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Minutes count when dealing with potentially deadly heart attacks and heart disease. Patients at Texas Health Resources hospitals can now benefit from new technology that helps speed up the process of accurately diagnosing and treating heart attacks.

Learn more about AirStrip CARDIOLOGYTM.
Learn more about AirStrip CARDIOLOGYTM.

The new technology, called AirStrip CARDIOLOGY™, transmits EKGs through a server-based platform that allows doctors to see more data about a patient’s heart function — in more detail than ever before. This information is the most important data used by doctors to determine whether a patient is having a heart attack, called an acute myocardial infarction (AMI), and which part of the heart is affected.

Texas Health hospitals are the first in North Texas to offer this exciting new diagnostic technology. Fewer minutes spent in diagnosis and treatment can allow quicker restoration of blood flow and preservation of heart muscle. And that can promote better outcomes, fewer long-term complications and more lives saved.

The new AirStrip system advances today’s EKG technologies far beyond current systems, which are little more than PDF images of 2.5-second EKGs that have to be directly emailed to clinicians. Some hospitals still rely on faxes of the EKGs from ambulances in the field. Those printouts, sometimes blurry or distorted by the printer, are hand-delivered to doctors.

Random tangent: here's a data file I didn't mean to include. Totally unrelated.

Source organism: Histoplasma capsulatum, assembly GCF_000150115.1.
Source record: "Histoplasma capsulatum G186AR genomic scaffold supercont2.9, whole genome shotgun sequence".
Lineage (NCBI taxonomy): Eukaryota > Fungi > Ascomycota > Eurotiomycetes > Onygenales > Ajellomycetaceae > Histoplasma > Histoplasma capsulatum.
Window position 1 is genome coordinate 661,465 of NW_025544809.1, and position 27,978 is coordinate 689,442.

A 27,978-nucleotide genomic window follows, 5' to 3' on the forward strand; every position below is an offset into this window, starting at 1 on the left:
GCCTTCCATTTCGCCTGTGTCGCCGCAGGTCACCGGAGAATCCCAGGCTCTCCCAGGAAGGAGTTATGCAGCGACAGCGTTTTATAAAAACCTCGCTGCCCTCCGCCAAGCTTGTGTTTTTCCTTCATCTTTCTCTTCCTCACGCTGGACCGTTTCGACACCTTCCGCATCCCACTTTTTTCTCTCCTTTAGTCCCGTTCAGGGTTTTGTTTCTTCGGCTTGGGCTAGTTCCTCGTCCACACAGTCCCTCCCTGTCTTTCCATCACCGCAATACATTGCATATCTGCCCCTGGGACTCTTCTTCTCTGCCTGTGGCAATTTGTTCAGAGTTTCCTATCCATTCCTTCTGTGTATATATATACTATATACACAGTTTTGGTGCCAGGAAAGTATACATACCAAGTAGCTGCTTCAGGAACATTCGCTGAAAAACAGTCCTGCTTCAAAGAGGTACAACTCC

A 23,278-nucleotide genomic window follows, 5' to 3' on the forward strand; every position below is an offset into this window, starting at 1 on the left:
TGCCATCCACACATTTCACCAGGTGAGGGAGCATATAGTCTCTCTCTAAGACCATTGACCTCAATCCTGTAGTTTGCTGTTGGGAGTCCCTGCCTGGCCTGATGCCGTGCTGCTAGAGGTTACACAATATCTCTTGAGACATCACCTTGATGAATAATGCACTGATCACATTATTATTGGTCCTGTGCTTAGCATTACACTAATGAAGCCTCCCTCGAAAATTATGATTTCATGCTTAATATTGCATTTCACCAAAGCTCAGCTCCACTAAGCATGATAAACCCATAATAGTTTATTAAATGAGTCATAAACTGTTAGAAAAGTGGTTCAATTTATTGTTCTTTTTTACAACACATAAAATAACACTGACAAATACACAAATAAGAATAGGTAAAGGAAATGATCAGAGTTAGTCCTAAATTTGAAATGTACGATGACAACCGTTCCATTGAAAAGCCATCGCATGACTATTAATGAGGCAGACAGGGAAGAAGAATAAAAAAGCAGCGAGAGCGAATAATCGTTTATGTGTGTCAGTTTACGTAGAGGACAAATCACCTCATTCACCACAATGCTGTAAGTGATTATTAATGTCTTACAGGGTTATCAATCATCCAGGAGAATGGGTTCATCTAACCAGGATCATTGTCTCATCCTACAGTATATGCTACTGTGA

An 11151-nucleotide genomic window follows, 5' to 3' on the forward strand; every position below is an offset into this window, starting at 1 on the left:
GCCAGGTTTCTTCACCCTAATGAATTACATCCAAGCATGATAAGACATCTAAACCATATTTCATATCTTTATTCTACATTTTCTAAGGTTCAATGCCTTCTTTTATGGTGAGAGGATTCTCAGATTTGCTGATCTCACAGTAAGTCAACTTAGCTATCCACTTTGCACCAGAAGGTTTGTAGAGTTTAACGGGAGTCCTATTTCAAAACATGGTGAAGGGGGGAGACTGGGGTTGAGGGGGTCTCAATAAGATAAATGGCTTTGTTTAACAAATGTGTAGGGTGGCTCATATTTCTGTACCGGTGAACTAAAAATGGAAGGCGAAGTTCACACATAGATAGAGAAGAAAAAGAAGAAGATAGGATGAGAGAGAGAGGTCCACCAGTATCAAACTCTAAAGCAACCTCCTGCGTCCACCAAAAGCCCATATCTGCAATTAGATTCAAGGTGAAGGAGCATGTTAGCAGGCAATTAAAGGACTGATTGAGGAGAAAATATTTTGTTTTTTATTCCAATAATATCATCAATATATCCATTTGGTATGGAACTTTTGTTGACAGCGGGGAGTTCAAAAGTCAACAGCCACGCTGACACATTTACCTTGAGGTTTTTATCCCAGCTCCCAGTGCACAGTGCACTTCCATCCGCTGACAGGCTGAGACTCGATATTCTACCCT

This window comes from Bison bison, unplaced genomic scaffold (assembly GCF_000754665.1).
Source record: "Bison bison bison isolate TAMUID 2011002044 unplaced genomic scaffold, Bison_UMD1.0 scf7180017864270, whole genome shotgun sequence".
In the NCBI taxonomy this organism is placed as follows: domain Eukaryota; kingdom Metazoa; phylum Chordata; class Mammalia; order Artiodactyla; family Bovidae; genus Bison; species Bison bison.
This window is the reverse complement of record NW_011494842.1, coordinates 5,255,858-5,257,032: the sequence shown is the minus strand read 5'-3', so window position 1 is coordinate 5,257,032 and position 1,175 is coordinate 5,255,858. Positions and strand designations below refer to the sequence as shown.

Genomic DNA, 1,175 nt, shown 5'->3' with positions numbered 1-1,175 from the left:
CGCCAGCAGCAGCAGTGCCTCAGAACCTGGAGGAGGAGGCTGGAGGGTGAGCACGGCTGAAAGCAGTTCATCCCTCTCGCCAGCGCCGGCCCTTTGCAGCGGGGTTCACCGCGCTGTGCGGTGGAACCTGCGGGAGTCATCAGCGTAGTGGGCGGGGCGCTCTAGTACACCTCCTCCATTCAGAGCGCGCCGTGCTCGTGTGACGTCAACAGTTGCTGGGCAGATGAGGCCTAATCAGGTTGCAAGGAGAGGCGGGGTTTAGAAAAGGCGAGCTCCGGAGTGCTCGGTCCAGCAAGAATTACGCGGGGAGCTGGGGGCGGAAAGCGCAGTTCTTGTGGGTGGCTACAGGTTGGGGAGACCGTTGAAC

But AirStrip’s mobility platform allows clinicians to use their iPads and smart phones to access EKGs stored in the hospital’s Cardiology Information System. AirStrip stores the EKGs so that doctors can compare a patient’s current medical condition to previous heart events.

The power of the new mobility platform used at Texas Health hospitals provides additional advances.

An EKG uses 12 leads to capture 10 seconds of heart function. That’s about 10 to 12 heartbeats for the average adult. But up to now, technology has only allowed for one of the 12 leads to show all 10 seconds; the other 11 show less than 2.5 seconds of heart activity. Now, doctors can see the entire 10-second reading for each lead. That’s more than four times the amount of data that traditional EKGs provide.

The AirStrip system is especially designed to quickly identify a type of heart attack known as a STEMI (ST elevation myocardial infarction). These heart attacks involve complete blockage of a heart artery that rapidly leads to permanent heart damage or death.

In these situations, the best way to treat the heart attack is with an interventional cardiac catheterization procedure that involves inserting a small tube or catheter through an artery in the arm or leg. A small wire is then guided to the site of the blockage in the heart, where a tiny balloon can be used to open the coronary artery, restoring blood flow. Usually, a small metal mesh tube called a stent is inserted into the artery to help it stay open. The procedure is called percutaneous coronary intervention or angioplasty.

The amount of time that elapses from the moment of arrival to the time the balloon is inflated to restore blood flow is called door-to-balloon time. Current guidelines recommend this be less than 90 minutes, but faster times mean less heart damage.